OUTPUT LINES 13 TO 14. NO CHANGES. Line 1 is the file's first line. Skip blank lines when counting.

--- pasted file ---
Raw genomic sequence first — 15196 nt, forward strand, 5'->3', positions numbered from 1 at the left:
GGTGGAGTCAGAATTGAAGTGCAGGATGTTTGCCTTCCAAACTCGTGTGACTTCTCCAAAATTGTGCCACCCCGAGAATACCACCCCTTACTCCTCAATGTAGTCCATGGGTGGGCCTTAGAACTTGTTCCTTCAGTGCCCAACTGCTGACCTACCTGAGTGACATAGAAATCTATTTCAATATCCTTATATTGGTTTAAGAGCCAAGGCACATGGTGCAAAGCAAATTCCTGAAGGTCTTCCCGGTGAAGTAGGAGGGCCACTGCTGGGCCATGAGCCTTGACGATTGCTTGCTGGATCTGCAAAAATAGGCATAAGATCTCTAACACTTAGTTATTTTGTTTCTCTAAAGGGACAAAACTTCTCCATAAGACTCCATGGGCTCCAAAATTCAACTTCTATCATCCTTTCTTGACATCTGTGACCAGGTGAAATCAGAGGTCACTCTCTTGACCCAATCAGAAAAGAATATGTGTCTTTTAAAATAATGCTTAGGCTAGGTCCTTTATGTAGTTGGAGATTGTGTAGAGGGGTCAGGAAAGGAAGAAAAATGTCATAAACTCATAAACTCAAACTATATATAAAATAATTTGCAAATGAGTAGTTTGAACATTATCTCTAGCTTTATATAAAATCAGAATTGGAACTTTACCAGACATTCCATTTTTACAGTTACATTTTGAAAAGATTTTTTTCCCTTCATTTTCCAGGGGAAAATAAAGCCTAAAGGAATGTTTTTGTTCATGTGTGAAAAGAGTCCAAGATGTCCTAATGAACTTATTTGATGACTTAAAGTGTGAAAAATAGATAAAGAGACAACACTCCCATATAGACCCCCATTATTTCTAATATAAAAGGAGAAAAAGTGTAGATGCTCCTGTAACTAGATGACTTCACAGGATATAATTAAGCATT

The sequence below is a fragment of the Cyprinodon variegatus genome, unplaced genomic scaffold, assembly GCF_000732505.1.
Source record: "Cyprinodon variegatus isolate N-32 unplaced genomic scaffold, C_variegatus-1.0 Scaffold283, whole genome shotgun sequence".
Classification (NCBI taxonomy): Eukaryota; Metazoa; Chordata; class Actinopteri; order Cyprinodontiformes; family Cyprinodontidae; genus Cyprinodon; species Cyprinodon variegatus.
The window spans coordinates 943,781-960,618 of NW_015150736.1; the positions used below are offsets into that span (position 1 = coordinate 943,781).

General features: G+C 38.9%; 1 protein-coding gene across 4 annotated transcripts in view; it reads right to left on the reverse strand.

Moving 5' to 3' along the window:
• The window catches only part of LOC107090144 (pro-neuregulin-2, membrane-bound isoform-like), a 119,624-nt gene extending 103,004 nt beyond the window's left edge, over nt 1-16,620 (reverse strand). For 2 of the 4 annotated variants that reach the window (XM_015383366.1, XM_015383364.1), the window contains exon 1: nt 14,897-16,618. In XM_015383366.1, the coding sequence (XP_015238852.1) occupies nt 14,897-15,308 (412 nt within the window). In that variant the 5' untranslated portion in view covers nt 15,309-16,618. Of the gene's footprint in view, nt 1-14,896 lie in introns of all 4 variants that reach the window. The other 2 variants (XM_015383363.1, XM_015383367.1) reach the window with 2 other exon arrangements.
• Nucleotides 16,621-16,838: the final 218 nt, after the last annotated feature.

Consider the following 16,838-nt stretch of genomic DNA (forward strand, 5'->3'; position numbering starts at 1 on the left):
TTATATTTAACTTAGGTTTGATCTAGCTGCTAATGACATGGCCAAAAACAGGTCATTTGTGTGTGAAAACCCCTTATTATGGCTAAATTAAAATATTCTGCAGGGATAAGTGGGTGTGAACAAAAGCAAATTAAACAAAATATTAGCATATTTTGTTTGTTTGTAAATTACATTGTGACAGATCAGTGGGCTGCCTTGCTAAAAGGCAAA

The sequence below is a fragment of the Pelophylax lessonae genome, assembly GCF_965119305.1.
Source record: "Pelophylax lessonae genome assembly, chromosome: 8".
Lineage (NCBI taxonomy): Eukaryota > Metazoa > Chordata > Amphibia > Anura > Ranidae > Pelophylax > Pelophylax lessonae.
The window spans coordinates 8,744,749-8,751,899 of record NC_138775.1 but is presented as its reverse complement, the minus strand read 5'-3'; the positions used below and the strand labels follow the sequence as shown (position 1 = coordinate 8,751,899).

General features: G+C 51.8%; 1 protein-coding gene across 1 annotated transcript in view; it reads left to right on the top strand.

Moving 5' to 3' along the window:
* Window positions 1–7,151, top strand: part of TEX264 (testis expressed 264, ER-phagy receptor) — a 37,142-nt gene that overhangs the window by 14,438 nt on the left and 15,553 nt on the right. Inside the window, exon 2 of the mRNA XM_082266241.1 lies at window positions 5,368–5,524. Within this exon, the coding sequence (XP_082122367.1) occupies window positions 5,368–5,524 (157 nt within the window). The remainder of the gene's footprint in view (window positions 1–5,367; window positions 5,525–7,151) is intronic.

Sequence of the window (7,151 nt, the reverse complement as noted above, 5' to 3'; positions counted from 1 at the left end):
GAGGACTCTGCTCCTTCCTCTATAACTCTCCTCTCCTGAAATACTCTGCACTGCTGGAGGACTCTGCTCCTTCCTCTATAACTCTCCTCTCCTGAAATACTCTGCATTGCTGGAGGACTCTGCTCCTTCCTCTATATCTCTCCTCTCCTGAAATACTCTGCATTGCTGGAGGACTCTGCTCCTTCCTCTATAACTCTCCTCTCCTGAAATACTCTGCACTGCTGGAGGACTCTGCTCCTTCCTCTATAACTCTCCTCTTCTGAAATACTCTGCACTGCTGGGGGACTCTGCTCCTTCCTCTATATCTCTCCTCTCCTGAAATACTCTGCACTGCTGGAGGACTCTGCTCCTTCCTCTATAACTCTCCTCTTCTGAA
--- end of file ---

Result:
The sequence below is a fragment of the Pelophylax lessonae genome, assembly GCF_965119305.1.
Source record: "Pelophylax lessonae genome assembly, chromosome: 8".